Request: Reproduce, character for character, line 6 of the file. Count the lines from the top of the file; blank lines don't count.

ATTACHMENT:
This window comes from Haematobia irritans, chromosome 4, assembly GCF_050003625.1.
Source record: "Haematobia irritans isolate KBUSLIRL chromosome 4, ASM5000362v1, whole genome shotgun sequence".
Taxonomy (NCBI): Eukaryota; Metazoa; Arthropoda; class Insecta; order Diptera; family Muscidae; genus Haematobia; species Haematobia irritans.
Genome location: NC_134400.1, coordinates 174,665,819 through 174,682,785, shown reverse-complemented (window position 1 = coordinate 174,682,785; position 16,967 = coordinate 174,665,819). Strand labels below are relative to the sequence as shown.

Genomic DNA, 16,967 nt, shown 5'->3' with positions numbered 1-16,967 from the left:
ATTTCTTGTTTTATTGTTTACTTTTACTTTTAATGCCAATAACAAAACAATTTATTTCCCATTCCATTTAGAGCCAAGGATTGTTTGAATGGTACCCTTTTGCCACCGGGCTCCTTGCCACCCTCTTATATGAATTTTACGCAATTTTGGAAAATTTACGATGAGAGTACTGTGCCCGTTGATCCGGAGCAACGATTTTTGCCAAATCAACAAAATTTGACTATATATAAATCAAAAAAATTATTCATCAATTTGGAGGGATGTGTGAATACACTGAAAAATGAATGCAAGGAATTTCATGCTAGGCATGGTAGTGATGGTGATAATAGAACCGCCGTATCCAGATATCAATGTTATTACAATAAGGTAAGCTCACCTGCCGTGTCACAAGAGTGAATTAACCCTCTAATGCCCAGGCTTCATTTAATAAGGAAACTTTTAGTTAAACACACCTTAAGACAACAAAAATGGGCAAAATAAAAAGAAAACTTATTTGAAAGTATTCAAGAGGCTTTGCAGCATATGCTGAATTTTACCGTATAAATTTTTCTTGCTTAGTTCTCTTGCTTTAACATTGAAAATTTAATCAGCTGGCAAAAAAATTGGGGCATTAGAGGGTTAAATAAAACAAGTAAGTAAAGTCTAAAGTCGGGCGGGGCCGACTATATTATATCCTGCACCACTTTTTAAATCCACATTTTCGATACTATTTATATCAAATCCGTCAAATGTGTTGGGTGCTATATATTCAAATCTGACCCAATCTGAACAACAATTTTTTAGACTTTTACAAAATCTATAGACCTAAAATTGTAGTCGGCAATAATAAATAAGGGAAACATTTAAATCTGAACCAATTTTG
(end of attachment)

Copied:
ATTTCTTGTTTTATTGTTTACTTTTACTTTTAATGCCAATAACAAAACAATTTATTTCCCATTCCATTTAGAGCCAAGGATTGTTTGAATGGTACCCTTTTGCCACCGGGCTCCTTGCCACCCTCTTATATGAATTTTACGCAATTTTGGAAAATTTACGATGAGAGTACTGTGCCCGTTGATCCGGAGCAACGATTTTTGCCAAATCAACAAAATTTGACTATATATAAATCAAAAAAATTATTCATCAATTTGGAGGGATGTGTGAATACACTGAAAAATGAATGCAAGGAATTTCATGCTAGGCATGGTAGTGATGGTGATAATAGAACCGCCGTATCCAGATATCAATGTTATTACAATAAGGTAAGCTCACCTGCCGTGTCACAAGAGTGAATTAACCCTCTAATGCCCAGGCTTCATTTAATAAGGAAACTTTTAGTTAAACACACCTTAAGACAACAAAAATGGGCAAAATAAAAAGAAAACTTATTTGAAAGTATTCAAGAGGCTTTGCAGCATATGCTGAATTTTACCGTATAAATTTTTCTTGCTTAGTTCTCTTGCTTTAACATTGAAAATTTAATCAGCTGGCAAAAAAATTGGGGCATTAGAGGGTTAAATAAAACAAGTAAGTAAAGTCTAAAGTCGGGCGGGGCCGACTATATTATATCCTGCACCACTTTTTAAATCCACATTTTCGATACTATTTATATCAAATCCGTCAAATGTGTTGGGTGCTATATATTCAAATCTGACCCAATCTGAACAACAATTTTTTAGACTTTTACAAAATCTATAGACCTAAAATTGTAGTCGGCAATAATAAATAAGGGAAACATTTAAATCTGAACCAATTTTG